Later in the year 2016, the Supreme Court ruled “casual raising of slogans, once or twice by two individuals alone cannot be said to be aimed at exciting or attempt to excite hatred or disaffection by the government”. The court made it clear that the provisions of Section 124A of IPC cannot be invoked to penalise criticism of the persons for the time being engaged in carrying on administration or strong words used to express disapprobation of the measures of the government with a view to their improvement or alteration by lawful means.

Arbitrary Application of this legal provision

The charge of sedition is a serious allegation that needs to be applied with scrutiny and review. Recently, at the beginning of the current year, a sedition case was registered against a Karnataka school management for allegedly allowing students to stage an anti-CAA, an anti-NRC drama that ‘portrayed Prime Minister Narendra Modi in poor light’. It’s high time that an order needs to be issued. The order should direct the Centre to constitute a committee to scrutinise complaints filed under Section 124-A and adhere to judgements by the apex court before registering the FIR under the said provision.

To ensure that the section is not raised arbitrarily, a circular was issued that a legal opinion from the district law officer should be taken by the public prosecutor addressing the fulfilment of the conditions. Within a few months of the High Court order in 2015, the state government informed the court that it was issuing a Government Resolution based on the circular.[v] However, recently when a few retired and current bureaucrats and police officials were asked if the Government Resolution was issued, they said they were not aware of it.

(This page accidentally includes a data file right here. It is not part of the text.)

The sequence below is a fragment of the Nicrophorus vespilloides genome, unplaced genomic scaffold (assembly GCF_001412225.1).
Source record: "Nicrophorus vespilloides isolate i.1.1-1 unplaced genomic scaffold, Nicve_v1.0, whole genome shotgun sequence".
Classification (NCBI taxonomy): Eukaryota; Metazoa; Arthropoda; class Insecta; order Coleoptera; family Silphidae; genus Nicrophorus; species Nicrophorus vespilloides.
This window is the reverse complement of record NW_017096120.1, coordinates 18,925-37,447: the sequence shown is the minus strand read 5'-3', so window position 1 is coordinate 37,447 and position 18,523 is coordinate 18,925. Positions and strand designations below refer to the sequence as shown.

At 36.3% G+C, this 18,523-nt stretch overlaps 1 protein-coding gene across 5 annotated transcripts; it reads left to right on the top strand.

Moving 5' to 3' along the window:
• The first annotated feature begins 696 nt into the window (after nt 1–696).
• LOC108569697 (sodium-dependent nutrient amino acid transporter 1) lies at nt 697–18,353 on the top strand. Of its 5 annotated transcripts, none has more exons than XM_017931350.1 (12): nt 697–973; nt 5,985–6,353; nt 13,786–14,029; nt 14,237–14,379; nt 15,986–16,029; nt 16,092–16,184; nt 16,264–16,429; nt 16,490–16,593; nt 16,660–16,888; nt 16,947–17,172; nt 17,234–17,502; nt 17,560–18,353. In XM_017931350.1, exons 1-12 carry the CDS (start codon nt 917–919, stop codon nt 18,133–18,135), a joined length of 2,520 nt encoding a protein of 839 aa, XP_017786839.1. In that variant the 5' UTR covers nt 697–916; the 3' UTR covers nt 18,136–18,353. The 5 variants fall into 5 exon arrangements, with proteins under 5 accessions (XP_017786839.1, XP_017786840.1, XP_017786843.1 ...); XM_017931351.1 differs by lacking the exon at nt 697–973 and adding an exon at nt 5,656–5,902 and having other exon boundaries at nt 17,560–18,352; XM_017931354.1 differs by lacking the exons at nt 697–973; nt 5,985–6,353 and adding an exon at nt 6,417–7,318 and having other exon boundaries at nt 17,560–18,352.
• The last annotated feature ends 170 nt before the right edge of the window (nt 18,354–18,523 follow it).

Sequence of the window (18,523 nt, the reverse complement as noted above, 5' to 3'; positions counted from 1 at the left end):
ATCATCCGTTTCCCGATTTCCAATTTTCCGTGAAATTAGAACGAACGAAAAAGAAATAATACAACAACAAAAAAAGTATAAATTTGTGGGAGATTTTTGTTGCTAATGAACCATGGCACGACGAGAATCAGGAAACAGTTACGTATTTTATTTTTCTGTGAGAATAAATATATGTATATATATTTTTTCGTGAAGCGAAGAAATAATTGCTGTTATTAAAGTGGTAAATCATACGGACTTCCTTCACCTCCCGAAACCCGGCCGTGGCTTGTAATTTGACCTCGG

NCRB data suggests that the number of sedition cases has increased in recent years as police in certain states clamp down on protesters. The definition of sedition law is so broad and vague that the terms like “disaffection” and “contempt” can be stretched to any extent to mean anything. Given its frequent misuse, the courts need to start looking into this. The lower courts should quickly dismiss the cases that fail to meet the SC’s standard of incitement to imminent lawless action.


Of course, it surely is essential and crucial to protect the national integrity. It is unlikely that Section 124A be repealed or scrapped anytime soon. However, this does not give the authorities any right to use this legal provision as a tool to curb free speech. The authorities are forgetting the essence of the “fundamental right” – freedom of speech and expression. If a citizen merely disagrees or is against any provision of the law, that does not make him an “Anti-national” unless he meets the Supreme Court’s standard of this provision.

A search committee needs to be set up in every State. A suo moto check must take place for each sedition case being filed. If the case is baseless, the lower courts must quash it without putting the onus of proof on the citizen.  With the rising cases of sedition, who is going to guard us? Who is going to put an end to this misuse and when?  We can repeal this legal provision. Any provision can be misused. If one law is repealed, some other law will be misused. The problem isn’t with the provisions, but with its abuse.

“Repeated cases of sedition show the police have been brainwashed to act like colonial masters.” ~ Solomon, Activist





[iv] 1962 AIR 955, 1962 SCR Supl. (2) 769